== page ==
Restarting A Writing Project

This past week, I started working on Razor Mountain again after taking about a week and a half off. It wasn’t too tough to get back in the swing of things, but I’d be lying if I said it didn’t take me longer than usual to finish that chapter. And it was really a struggle getting that first sentence out. This particular break was a much-needed rest, and it helped me to recharge and get excited about writing again. It also got me thinking about coming back to old projects.

I have to admit, consistency has never been my biggest strength. I’ve tried to develop a daily writing habit many times, but I doubt it has ever lasted more than a month. I’m the kind of writer that vacillates between periods of productivity and…well, not productivity.

I often find that getting the motivation to write is as big of a challenge as the actual writing. As many authors have said, I don’t always like to write, but I like having written. That motivation can be even harder to find when I’ve let a project falter in the middle. Whether it has been a day, a week, a month or longer, it can be a struggle to pick up where I left off.

Tips for Starting Again

In some ways, the challenge of coming back to a half-finished project is just a very specific form of writer’s block. You may have forgotten where you left off, you may be uncertain where you want to go, you may have forgotten the names of all the minor characters, or you may simply have a hard time getting excited about the thing again. Each of these blocks can be overcome.

Read/Edit the Story So Far

This may seem obvious, but one of the easiest ways to get back into a story is to read what you already have. This can be daunting if you’re halfway through a novel, so you might start with the most recent chapter and see how you feel.

When I reread my work, especially an early draft, I have an immediate desire to edit. That often isn’t the most effective use of time when the work is still unfinished, but in this case it may be a desire worth indulging. Editing is still writing, and it can be a gentle way to ease back into the process. Once I’ve read through the most recent chapter and edited out all the ugly phrasings and typos that popped out to me, I find myself at the end of that chapter, all warmed up and ready to start filling the next empty page.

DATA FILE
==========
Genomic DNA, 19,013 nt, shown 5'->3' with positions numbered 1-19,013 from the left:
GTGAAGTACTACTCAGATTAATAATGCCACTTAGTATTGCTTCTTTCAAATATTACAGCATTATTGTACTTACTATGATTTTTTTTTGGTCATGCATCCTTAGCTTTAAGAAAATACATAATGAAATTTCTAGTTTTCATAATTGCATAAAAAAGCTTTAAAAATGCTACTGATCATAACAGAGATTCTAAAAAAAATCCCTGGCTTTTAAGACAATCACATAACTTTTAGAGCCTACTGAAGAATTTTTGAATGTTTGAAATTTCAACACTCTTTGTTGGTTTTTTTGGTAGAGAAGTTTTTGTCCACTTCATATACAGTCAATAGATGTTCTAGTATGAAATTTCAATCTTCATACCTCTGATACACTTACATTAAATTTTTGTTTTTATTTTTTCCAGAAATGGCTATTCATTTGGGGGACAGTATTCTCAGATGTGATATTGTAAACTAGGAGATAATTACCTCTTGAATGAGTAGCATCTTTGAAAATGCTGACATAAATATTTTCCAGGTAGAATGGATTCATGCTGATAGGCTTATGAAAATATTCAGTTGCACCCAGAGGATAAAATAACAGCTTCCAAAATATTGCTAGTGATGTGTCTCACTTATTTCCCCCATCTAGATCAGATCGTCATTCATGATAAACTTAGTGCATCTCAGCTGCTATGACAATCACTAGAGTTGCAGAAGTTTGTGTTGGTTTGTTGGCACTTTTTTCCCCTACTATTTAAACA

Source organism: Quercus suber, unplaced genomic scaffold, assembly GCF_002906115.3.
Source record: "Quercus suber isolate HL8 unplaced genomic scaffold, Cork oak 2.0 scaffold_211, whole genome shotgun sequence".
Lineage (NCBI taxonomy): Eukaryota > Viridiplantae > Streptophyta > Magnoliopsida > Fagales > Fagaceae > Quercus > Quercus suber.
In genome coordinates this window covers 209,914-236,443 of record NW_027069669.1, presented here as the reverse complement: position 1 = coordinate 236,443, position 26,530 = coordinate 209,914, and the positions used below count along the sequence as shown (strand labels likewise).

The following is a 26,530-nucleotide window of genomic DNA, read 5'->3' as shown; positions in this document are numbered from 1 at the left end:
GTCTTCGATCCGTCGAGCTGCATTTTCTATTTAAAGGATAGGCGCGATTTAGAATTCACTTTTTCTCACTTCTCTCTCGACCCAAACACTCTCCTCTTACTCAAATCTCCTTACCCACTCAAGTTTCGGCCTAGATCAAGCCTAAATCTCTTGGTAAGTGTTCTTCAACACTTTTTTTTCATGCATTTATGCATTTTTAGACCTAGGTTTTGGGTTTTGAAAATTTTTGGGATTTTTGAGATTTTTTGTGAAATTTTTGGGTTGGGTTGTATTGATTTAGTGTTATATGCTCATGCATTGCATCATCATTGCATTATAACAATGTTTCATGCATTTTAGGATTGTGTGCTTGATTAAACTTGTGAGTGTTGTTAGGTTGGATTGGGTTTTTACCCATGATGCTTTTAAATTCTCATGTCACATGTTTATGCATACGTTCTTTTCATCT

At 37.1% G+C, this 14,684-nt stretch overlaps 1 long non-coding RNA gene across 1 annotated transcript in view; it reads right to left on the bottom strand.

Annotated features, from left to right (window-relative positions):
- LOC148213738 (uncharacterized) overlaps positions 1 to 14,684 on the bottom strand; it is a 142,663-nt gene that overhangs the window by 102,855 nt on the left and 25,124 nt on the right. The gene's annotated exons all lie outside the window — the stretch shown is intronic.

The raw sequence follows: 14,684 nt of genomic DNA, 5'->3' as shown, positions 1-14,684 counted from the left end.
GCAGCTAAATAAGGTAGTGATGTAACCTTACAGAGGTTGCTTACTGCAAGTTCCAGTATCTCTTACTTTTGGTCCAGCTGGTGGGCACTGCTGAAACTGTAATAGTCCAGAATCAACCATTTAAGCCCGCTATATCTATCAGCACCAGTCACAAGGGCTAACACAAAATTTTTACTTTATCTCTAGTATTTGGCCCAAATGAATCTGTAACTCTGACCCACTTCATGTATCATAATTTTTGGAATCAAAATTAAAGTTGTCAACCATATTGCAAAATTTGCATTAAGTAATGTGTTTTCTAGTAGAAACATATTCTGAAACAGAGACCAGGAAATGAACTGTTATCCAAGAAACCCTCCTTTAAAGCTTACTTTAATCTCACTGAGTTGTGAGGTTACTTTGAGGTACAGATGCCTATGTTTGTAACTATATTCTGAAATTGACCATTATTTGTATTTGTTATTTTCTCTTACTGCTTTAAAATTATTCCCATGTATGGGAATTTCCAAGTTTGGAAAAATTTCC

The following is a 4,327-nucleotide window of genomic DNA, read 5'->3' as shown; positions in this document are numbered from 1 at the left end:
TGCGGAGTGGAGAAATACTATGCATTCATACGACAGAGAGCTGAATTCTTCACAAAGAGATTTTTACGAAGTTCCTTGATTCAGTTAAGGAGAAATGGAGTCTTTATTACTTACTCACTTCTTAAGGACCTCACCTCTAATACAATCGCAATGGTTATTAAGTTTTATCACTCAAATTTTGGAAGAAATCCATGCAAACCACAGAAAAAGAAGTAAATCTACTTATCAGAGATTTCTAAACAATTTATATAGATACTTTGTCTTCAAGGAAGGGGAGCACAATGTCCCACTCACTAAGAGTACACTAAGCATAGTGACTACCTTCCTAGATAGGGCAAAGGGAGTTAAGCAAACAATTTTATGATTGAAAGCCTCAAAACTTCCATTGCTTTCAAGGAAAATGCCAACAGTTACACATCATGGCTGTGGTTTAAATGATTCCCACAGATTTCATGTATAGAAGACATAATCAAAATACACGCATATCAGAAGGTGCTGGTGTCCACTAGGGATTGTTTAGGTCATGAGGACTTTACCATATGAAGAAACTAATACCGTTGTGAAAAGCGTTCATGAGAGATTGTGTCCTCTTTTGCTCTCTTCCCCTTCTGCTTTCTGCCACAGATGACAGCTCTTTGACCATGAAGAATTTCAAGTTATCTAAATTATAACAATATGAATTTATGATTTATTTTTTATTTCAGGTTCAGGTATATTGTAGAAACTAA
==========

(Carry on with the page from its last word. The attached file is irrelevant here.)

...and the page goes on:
Read Your Notes

If you’re working on a large enough project that you were taking notes on the side, these can be a much better way of getting back into that “author headspace” than simply reading the story itself. I like to think that my important themes and ideas are going to be obvious on the page, and I’d immediately pick them up on re-reading, but the truth is that most of my first drafts lack that sort of detail.

A few notes on a character’s obsessions or their back-story might be more helpful than the most recent chapter or two. You’ve already written where the characters have been. To move forward, you have to focus on where they’re going.

Start Somewhere Exciting

Sometimes, the place you left off just doesn’t excite you. If that’s the case, don’t be afraid to skip ahead or back-track. Ask yourself if the story seems to have gone off-track, or if you’re just more interested in something you know is coming up. It’s okay to jump to the exciting part to get back into writing mode.

This may feel weird if you’re not used to writing out-of-order, but it can actually be good practice. Just think of it as a non-linear story. Jumping ahead doesn’t mean you can’t go back and fill in the blanks later. You may even find that something from the “future” of the story makes going back to write the “past” more interesting.

Ask if It’s Good—or Why You Stopped

On that same note, being bored with a story can be a warning sign. If you stopped because the story wasn’t holding your interest, and you come back to find that you still don’t want to write that part, it may just not be good. That faint sound you hear is Maud Newton in the distance, trying to tell you “Don’t Write the Tedious Thing!”

Try to remember what drew you to these ideas in the first place. Instead of struggling to finish the story you don’t actually want to write, take the time to find the story you’re excited about, and get back to writing that.

Don’t Be Afraid of Breaks

When I took my (relatively short) vacation from Razor Mountain, I was worried about pausing, about losing momentum. The truth is that it was a much needed break, and I felt remarkably refreshed afterward. It took a bit of effort to get started again, but once I had, I found that the words flowed just as well as they always had: sometimes easily, sometimes haltingly, but they were still there to be found, somewhere just above and behind my eyeballs.